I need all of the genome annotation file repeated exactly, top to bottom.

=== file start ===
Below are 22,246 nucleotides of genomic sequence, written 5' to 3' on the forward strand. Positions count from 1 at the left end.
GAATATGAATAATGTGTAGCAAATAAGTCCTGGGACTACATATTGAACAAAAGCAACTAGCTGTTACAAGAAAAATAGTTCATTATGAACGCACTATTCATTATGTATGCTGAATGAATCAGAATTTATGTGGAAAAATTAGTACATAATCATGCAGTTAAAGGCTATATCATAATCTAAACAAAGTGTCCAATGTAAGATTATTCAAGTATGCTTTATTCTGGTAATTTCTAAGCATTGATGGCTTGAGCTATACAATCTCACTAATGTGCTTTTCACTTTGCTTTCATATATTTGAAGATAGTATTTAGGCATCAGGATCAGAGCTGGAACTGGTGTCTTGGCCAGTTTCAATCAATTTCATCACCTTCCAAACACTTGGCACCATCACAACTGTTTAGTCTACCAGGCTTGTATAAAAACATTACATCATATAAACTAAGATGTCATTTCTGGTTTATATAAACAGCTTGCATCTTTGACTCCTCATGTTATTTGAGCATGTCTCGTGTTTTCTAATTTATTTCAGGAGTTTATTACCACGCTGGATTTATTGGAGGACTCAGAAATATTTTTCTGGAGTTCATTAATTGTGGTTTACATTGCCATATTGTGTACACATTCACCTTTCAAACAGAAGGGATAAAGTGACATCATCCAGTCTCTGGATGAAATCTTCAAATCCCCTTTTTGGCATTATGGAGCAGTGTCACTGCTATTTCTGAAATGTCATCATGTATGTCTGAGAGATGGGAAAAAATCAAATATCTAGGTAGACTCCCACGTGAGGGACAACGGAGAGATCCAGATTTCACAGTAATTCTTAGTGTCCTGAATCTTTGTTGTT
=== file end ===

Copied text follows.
Below are 22,246 nucleotides of genomic sequence, written 5' to 3' on the forward strand. Positions count from 1 at the left end.
GAATATGAATAATGTGTAGCAAATAAGTCCTGGGACTACATATTGAACAAAAGCAACTAGCTGTTACAAGAAAAATAGTTCATTATGAACGCACTATTCATTATGTATGCTGAATGAATCAGAATTTATGTGGAAAAATTAGTACATAATCATGCAGTTAAAGGCTATATCATAATCTAAACAAAGTGTCCAATGTAAGATTATTCAAGTATGCTTTATTCTGGTAATTTCTAAGCATTGATGGCTTGAGCTATACAATCTCACTAATGTGCTTTTCACTTTGCTTTCATATATTTGAAGATAGTATTTAGGCATCAGGATCAGAGCTGGAACTGGTGTCTTGGCCAGTTTCAATCAATTTCATCACCTTCCAAACACTTGGCACCATCACAACTGTTTAGTCTACCAGGCTTGTATAAAAACATTACATCATATAAACTAAGATGTCATTTCTGGTTTATATAAACAGCTTGCATCTTTGACTCCTCATGTTATTTGAGCATGTCTCGTGTTTTCTAATTTATTTCAGGAGTTTATTACCACGCTGGATTTATTGGAGGACTCAGAAATATTTTTCTGGAGTTCATTAATTGTGGTTTACATTGCCATATTGTGTACACATTCACCTTTCAAACAGAAGGGATAAAGTGACATCATCCAGTCTCTGGATGAAATCTTCAAATCCCCTTTTTGGCATTATGGAGCAGTGTCACTGCTATTTCTGAAATGTCATCATGTATGTCTGAGAGATGGGAAAAAATCAAATATCTAGGTAGACTCCCACGTGAGGGACAACGGAGAGATCCAGATTTCACAGTAATTCTTAGTGTCCTGAATCTTTGTTGTT